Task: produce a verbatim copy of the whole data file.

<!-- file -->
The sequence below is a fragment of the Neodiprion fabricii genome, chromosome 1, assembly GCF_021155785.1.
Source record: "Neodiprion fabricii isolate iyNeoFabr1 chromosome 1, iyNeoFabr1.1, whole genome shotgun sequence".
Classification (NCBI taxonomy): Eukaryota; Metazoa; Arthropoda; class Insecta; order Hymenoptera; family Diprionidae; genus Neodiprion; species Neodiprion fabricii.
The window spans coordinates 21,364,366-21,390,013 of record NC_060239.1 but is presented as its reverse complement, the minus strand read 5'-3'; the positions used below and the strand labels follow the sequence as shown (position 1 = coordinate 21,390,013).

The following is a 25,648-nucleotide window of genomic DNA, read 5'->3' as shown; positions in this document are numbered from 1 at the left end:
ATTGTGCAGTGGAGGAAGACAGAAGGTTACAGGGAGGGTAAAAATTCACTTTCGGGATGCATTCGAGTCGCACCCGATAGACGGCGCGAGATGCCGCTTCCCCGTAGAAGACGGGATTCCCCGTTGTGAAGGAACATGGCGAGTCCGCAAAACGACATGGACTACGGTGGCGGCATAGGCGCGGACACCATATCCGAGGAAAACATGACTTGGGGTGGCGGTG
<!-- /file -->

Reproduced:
The sequence below is a fragment of the Neodiprion fabricii genome, chromosome 1, assembly GCF_021155785.1.
Source record: "Neodiprion fabricii isolate iyNeoFabr1 chromosome 1, iyNeoFabr1.1, whole genome shotgun sequence".
Classification (NCBI taxonomy): Eukaryota; Metazoa; Arthropoda; class Insecta; order Hymenoptera; family Diprionidae; genus Neodiprion; species Neodiprion fabricii.
The window spans coordinates 21,364,366-21,390,013 of record NC_060239.1 but is presented as its reverse complement, the minus strand read 5'-3'; the positions used below and the strand labels follow the sequence as shown (position 1 = coordinate 21,390,013).

The following is a 25,648-nucleotide window of genomic DNA, read 5'->3' as shown; positions in this document are numbered from 1 at the left end:
ATTGTGCAGTGGAGGAAGACAGAAGGTTACAGGGAGGGTAAAAATTCACTTTCGGGATGCATTCGAGTCGCACCCGATAGACGGCGCGAGATGCCGCTTCCCCGTAGAAGACGGGATTCCCCGTTGTGAAGGAACATGGCGAGTCCGCAAAACGACATGGACTACGGTGGCGGCATAGGCGCGGACACCATATCCGAGGAAAACATGACTTGGGGTGGCGGTG